CBI Cases quashing
Customs, Julien Justice
To appreciate the process of Indian criminal law, it is necessary that to understand following important terminology:
- Bailable Offence, means an offence, which has been categorized as bailable, and in case of such offence, bail can be claimed, subject to fulfillment of certain conditions, as a matter of right under Section 436 of the Cr.P.C. In case of bailable offences, the Police is authorized to give bail to the accused at the time of arrest or detention.
- Non-bailable Offence, means an offence in which the bail cannot be granted as a matter of right, except on the orders of a competent court. In such cases, the accused can apply for grant of bail under Section 437 and 439 of the Cr.P.C. It is important to note that the grant of bail in a non-bailable offence is subject to judicial discretion of the Court, and it has been mandated by the Supreme Court of India that “Bail, not Jail” should be the governing and guiding principle.
- Anticipatory Bail, under Section 438 of the Cr.P.C., means that a person who apprehends arrest on a wrong accusation of committing a non-bailable offence, can apply before a competent court for a direction to police to immediately release such a person on bail in the event of arrest. However, the grant of anticipatory bail is discretionary and defendant on the nature and gravity of accusations, the antecedents of the applicant and the possibility of the applicant fleeing from justice.
- Cognizable Offence/case, has been defined under Section 2 (c) of Cr.P.C., as an offence/case in which a Police Office can arrest without a warrant.
- Non-cognizable Offence/case, has been defined under Section 2 (l) of Cr.P.C., as an offence/case in which a Police Officer has no authority to arrest without a warrant.
- Whether an offence/case is bailable or not bailable, and cognizable or non-cognizable, has been qualified under the 1st Table of the 1st Schedule of Cr.P.C., which relate to the offences under IPC.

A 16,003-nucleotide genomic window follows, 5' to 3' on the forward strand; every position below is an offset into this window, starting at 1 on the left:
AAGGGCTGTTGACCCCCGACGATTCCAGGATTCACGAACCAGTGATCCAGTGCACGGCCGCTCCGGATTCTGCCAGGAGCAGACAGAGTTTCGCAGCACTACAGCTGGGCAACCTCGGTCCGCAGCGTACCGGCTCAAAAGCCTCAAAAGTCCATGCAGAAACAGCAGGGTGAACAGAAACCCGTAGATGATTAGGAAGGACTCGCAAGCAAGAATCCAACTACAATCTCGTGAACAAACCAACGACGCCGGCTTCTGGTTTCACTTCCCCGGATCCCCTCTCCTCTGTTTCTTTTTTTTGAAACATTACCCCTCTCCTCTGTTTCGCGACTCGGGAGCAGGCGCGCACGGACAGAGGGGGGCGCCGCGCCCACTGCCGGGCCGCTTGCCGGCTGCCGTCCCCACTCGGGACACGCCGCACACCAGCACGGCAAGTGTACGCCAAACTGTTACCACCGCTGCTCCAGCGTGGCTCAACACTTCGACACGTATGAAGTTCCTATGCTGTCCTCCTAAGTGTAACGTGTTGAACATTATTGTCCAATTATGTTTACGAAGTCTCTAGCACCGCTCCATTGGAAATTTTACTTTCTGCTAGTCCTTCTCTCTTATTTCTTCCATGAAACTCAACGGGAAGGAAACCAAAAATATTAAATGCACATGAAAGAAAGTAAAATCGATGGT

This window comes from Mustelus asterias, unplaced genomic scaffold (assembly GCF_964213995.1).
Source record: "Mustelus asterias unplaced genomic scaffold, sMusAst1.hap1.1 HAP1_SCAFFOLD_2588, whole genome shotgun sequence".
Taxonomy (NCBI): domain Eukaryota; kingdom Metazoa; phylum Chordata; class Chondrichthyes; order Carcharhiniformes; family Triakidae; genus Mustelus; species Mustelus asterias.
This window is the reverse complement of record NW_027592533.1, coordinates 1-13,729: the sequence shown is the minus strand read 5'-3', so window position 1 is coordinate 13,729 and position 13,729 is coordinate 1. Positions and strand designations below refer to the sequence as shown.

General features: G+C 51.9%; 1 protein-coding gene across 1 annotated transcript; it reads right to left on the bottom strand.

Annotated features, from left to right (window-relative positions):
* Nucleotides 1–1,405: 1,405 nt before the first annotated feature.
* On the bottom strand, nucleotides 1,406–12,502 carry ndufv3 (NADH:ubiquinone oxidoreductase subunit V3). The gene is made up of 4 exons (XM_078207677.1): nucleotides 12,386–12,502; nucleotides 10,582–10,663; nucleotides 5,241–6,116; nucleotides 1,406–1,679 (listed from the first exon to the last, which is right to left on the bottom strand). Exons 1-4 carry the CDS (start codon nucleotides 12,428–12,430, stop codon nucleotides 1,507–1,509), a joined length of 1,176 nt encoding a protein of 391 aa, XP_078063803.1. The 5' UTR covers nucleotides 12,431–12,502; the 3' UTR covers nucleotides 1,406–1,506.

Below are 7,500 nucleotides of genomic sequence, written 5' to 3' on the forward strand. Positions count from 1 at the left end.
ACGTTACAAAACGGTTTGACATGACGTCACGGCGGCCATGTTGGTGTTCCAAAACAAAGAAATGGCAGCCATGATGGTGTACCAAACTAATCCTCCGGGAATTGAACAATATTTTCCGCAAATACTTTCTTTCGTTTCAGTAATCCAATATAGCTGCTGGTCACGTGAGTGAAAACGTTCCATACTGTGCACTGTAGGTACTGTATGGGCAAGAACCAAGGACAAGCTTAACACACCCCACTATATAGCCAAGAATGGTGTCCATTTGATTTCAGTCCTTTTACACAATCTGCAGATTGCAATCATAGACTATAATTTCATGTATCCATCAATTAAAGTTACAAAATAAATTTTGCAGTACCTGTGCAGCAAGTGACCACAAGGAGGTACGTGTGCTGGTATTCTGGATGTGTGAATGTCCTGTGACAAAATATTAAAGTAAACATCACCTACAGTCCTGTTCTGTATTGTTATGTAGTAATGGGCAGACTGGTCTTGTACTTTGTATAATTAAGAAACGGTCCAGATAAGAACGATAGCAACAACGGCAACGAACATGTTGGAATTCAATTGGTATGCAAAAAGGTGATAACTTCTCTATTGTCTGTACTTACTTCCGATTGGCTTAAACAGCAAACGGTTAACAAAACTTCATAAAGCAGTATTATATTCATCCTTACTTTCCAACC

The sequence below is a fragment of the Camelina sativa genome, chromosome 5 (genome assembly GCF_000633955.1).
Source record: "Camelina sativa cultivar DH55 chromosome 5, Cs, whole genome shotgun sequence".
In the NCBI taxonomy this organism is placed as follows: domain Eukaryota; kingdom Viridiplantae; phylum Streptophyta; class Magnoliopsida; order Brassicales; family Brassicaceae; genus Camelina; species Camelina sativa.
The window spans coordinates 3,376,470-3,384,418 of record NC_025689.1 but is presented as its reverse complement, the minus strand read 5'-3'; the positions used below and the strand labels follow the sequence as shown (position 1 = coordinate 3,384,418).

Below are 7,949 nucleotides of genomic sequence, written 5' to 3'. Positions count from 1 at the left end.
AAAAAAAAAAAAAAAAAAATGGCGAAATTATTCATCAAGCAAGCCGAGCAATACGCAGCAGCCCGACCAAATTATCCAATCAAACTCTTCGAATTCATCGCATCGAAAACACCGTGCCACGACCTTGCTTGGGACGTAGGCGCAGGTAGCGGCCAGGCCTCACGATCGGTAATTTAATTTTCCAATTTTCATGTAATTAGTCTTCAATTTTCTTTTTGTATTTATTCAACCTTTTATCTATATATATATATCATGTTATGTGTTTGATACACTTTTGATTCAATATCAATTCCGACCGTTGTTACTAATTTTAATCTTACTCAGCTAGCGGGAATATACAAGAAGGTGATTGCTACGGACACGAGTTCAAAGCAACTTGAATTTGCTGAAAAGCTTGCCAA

- F.I.R (first information report), is formal recordal of a complaint, by police in case of commission of a cognizable offence, and can be considered as a first step in the process of the investigation of a cognizable offence by Police
- The Table II of the 1st Schedule of Cr.P.C., gives a general guideline to determine whether an offence is bailable, non-bailable, cognizable or non-cognizable. The criteria in the table below, is applicable in those cases which are silent on this aspect. For easy understanding, the following criteria may be understood:
|Offence||Cognizable or Non-Cognizable||Bailable or Non-bailable|
|Punishable With Imprisonment ForLess Than 3 Years or with fine only||Non-cognizable||Bailable|
|Punishable With Imprisonment For3 Years or more||Cognizable||Non-Bailable|
- The criminal investigation process and prosecution mechanism in India, can be started in any of the following manner:
- On complaint /reporting /knowledge of the commission of a cognizable offence, any police officer, even without the orders of a Magistrate, can investigate the cognizable case. [Section 156 (1) of the Cr.P.C.]
- In case of failure or inaction of a police officer to investigate a cognizable offence, a criminal complaint can be filed before a Magistrate under Section 190 of Cr.P.C., for taking cognizance of such offence, and on such complaint, the Magistrate himself can take cognizance of the case and do the inquiry, or in the alternative under Section 156 (3) of the Cr.P.C., order Police to register an F.I.R and investigate the offence.
- In case of non-cognizable offence, Police is not obliged to investigate, and the judicial process can be started by filing a criminal complaint before the competent court, under Section 190 of the Cr.P.C.